"We are in the midst of a youth diabetes epidemic that is perpetuated by all of these sugary drinks," said Harold Goldstein, one of the report's authors and the executive director at the California Center for Public Health Advocacy.
Research cited in the policy brief found that the percent of children under the age of 12 who drink at least one sugar-sweetened beverage per day dropped between 2005 and 2012, however sugar beverage consumption increased among adolescents. Even in groups where sugar-sweetened beverage consumption declined between 2000 and 2010, the drinks continue to be a significant contributor to total caloric intake, especially for children and adolescents.
Appeal-Democrat reporter Andrew Creasey noted in the story that UC Cooperative Extension in Yuba and Sutter counties is helping teenagers understand the high level of sugar in their favorite beverages by displaying white sugar in the equivalent quantities.
"It's pretty shocking for them to see how much sugar is in these beverages," said UCCE nutrition educator Chelsey Slattery. "We talk about the health effects, the potential weight gain and how it can lead to diabetes and heart issues."
Slattery and her colleagues also teach students how to read a food label and how to be wary of advertisements.
"Sunny Delight has things like a sun and an orange on its label that make you think it's a healthy beverage, but it's only 5 percent juice," Slattery said.
Slattery encourages students to drink 100 percent juice, milk or water, the article said.
Nutritionally, preserved fruits and vegetables can be equivalent or superior to fresh, said Diane Barrett, UC Cooperative Extension specialist in the Department of Food Science and Technology at UC Davis.
By the time a stalk of broccoli makes it from the farm to the supermarket to your refrigerator, it has already lost some of its nutritional value. "Fruits and vegetables are frozen within hours of harvest, so that actually allows you to retain those nutrients," Barrett said.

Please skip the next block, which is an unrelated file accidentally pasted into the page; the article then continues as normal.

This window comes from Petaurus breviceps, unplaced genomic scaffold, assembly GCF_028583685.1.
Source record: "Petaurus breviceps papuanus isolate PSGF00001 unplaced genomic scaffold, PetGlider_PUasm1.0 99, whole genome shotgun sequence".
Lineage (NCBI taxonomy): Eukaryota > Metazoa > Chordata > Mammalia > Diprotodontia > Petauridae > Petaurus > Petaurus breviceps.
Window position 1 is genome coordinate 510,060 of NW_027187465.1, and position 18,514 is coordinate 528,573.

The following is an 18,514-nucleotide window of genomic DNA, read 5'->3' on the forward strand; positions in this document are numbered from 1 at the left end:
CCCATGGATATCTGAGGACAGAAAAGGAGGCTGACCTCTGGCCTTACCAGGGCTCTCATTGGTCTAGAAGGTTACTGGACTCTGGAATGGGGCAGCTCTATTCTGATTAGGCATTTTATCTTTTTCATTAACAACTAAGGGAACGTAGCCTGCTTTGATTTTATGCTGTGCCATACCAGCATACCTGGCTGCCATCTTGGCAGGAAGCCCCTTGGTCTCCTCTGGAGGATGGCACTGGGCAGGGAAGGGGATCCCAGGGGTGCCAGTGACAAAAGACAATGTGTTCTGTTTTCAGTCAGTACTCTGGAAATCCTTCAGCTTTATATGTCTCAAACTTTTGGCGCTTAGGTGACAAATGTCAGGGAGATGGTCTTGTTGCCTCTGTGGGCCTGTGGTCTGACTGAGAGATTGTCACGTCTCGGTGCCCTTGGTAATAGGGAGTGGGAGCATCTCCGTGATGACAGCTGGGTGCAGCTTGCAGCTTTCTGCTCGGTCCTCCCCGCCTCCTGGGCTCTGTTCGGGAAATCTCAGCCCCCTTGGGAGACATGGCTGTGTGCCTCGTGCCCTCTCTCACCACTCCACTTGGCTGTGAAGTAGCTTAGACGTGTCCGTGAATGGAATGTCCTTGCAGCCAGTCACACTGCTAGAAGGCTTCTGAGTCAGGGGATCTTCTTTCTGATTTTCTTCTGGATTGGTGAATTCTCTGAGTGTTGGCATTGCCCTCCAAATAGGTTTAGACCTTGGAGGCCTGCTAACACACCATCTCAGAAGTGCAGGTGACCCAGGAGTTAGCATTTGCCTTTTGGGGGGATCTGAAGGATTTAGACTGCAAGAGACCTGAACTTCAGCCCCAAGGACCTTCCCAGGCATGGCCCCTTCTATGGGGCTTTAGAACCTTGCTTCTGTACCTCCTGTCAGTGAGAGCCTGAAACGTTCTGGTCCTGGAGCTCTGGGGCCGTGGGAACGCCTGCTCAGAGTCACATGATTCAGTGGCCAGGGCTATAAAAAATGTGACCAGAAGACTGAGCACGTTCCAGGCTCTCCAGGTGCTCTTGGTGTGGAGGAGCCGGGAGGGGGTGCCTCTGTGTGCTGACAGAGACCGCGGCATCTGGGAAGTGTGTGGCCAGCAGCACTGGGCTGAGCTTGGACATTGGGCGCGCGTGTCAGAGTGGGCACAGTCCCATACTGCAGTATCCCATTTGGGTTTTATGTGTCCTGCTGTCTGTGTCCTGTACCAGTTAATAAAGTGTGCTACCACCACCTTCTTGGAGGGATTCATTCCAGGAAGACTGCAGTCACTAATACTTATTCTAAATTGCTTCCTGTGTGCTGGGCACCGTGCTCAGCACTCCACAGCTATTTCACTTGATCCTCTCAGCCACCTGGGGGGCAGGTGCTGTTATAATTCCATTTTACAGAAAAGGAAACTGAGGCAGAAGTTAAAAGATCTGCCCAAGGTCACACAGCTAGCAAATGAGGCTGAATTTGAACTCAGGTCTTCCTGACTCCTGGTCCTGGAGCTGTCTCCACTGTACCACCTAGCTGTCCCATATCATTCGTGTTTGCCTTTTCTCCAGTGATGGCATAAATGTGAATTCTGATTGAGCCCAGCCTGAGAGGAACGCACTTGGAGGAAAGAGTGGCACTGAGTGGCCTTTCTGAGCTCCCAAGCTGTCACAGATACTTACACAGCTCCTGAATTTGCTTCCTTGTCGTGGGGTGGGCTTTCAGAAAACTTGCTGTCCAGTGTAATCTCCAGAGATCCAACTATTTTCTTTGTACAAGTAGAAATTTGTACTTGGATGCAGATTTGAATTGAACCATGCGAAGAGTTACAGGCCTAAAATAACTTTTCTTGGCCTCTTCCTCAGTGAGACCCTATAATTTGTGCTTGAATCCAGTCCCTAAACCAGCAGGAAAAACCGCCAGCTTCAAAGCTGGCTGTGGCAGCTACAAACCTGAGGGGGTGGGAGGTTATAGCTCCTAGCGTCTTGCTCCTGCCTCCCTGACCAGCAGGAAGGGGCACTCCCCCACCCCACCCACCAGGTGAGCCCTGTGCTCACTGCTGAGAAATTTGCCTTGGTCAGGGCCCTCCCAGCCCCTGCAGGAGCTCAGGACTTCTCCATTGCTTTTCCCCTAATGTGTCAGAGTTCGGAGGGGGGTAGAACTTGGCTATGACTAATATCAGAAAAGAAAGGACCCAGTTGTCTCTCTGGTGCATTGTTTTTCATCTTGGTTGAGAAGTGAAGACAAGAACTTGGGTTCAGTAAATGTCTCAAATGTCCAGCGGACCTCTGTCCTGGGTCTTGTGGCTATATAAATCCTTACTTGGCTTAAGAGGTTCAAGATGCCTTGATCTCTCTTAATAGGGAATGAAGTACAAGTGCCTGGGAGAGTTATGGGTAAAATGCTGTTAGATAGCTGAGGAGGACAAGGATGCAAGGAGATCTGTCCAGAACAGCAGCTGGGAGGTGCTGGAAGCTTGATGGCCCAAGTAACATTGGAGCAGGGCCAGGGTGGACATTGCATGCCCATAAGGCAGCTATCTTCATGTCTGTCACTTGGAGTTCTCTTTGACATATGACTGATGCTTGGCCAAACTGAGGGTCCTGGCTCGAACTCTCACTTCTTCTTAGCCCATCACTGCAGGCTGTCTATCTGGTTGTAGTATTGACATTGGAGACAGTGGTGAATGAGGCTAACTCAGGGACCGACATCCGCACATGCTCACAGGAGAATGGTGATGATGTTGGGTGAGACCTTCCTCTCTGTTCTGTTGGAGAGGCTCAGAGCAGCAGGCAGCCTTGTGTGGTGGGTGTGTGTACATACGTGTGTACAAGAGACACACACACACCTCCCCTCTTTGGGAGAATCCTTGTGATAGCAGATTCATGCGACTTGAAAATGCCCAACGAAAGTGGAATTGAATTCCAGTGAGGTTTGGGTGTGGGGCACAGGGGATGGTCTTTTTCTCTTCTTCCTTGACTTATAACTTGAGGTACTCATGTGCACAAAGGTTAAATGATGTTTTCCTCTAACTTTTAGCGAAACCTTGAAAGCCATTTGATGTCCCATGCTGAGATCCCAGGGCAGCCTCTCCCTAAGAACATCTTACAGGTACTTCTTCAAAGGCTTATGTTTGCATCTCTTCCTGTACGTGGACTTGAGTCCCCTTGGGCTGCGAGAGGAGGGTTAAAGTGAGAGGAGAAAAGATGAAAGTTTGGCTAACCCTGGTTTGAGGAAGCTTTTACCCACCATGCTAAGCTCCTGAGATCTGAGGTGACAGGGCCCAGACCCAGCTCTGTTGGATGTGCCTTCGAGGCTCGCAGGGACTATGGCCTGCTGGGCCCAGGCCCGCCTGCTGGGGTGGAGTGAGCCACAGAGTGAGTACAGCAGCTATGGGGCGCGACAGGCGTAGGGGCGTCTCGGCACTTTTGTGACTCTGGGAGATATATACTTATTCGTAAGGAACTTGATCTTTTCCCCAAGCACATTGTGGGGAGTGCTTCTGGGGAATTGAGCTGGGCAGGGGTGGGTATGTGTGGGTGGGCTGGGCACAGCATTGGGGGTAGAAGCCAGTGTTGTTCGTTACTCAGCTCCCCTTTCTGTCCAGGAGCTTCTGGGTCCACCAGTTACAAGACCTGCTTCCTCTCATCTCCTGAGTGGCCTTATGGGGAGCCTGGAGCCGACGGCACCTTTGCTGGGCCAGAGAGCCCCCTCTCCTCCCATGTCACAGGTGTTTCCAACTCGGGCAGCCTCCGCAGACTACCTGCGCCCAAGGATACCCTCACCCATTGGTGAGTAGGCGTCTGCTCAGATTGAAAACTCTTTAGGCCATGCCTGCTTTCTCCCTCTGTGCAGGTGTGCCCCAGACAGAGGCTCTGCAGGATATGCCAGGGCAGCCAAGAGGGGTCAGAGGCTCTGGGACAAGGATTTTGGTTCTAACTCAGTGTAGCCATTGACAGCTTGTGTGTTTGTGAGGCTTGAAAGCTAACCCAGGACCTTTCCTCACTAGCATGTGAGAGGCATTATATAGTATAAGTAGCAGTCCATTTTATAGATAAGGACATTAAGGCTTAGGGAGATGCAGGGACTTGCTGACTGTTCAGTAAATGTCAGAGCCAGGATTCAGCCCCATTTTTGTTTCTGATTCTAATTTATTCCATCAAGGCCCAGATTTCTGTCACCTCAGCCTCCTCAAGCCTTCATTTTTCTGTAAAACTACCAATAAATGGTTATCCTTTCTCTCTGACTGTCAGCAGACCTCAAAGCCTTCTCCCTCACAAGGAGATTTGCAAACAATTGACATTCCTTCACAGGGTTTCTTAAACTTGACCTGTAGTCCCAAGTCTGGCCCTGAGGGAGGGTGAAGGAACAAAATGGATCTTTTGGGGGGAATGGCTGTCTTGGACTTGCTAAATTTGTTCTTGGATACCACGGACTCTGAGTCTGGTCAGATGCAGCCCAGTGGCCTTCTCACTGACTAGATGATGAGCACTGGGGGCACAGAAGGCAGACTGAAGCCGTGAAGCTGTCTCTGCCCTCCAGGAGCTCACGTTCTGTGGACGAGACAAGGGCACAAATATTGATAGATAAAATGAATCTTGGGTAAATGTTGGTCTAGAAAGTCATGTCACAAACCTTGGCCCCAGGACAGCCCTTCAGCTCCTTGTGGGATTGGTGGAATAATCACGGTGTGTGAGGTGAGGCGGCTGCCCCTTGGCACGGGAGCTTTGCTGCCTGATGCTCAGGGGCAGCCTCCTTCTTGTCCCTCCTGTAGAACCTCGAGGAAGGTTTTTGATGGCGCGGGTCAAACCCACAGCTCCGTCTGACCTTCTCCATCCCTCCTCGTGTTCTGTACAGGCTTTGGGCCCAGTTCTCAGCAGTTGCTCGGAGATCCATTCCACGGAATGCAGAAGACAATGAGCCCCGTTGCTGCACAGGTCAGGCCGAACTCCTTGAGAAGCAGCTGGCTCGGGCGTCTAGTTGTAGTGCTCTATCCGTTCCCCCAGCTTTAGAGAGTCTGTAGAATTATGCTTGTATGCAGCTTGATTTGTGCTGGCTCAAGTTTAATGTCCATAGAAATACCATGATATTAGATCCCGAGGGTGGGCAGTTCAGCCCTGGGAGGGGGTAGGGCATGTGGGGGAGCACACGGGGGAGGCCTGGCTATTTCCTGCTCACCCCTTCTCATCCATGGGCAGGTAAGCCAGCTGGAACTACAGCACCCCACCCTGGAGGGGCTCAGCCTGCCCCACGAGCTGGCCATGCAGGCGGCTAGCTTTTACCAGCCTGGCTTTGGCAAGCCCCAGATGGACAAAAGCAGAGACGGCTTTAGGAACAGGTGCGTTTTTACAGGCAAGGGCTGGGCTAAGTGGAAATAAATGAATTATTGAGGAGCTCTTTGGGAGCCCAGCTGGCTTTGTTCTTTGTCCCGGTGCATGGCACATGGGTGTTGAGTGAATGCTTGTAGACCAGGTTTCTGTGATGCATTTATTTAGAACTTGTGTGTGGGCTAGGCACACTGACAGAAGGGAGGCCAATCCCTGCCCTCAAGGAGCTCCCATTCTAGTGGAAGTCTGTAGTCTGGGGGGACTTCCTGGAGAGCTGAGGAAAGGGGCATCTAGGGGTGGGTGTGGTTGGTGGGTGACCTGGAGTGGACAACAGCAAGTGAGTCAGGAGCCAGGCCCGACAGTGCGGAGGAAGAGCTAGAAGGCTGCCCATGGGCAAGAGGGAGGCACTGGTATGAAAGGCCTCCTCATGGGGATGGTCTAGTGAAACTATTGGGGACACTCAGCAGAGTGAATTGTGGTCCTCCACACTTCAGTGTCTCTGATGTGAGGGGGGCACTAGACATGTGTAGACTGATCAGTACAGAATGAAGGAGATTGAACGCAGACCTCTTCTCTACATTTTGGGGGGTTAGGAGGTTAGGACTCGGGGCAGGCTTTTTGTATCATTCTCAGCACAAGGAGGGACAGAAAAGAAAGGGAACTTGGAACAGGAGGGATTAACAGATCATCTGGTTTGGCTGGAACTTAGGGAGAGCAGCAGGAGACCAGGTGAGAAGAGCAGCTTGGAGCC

Barrett's analyses show that vitamin C, fiber, potassium and zinc remain intact during the freezing process. Blanching before freezing may make vitamins A and E more digestible.
Mother Jones senior editor Kiera Butler turned to Carl Winter, also a UCCE specialist in the Department of Food Science and Technology at UC Davis, for information about pesticide residue in fresh and processed food.
Processed fruits and vegetables generally have less pesticide residue than fresh conventional produce, Winter said. This is because some fruits and vegetables are washed in a machine that jostles them around to remove dirt and debris before they are processed. Some are also blanched and peeled.
How much sugar is in a can of soda? Is an instant noodle cup a healthy lunch? The answers are in a video produced by San Diego County News Center that featured a nutrition presentation by UC Cooperative Extension nutrition educator Shirley Salado. Salado is part of EFNEP - the Expanded Food and Nutrition Education Program.
UCCE has hosted EFNEP in San Diego County for nearly 40 years, educating underserved, low-income populations on making healthy food and fitness choices for themselves and their children.
See the video here:
Spezzano shared tips about increasing the amount of fruits and vegetables in the diet and the importance of developing a regular exercise routine.
The mother of two young sons, Spezzano said they sit down together on Sundays with grocery store ads and plan the week's meals.
"We love the summer because it is so much easier to get fresh fruit and vegetables," Spezzano said. "We grow our own vegetables and go to the farmers' market on Saturday and that helps us plan meals also."
The Fresno Bee sought information from UCCE for a front-page story that appeared Monday about food waste. Americans throw away 90 billion pounds of food a year, the newspaper reported.
Ginnie Nash, UCCE nutrition education program manager, suggested buying only what you need. It sounds obvious, writer Bethany Clough acknowledged in the article, but buying too much is one of the biggest sources of food waste.
"We get busy. It's tough," Nash said. Plan meals on paper and see what's in the refrigerator and cupboard before going shopping.
Field trips for students to learn about eating healthy, which include presentations by UC Cooperative Extension nutrition educators in Tulare and Fresno counties, have appeared recently on ABC 30 Action News in Fresno.
In Fresno, the children visited the Fresno Unified Nutrition Center to try foods like jicama, broccoli and sweet potatoes and tour the processing line where their lunches are made.
In Tulare, children took part in AgVenture Day to make the connection between agricultural production and the food they eat. AgVenture Day was held International Agri-Center in Tulare and was sponsored by International Agri-Center, Tulare County Farm Bureau and UC Cooperative Extension.
UCCE nutrition educators presented an engaging skit to show the importance of good nutrition.
"We want to show them (that) someone grows it, someone processes it, someone eats it. And it helps you to think and learn and grow," said Julie Cates, UC Cooperative Extension.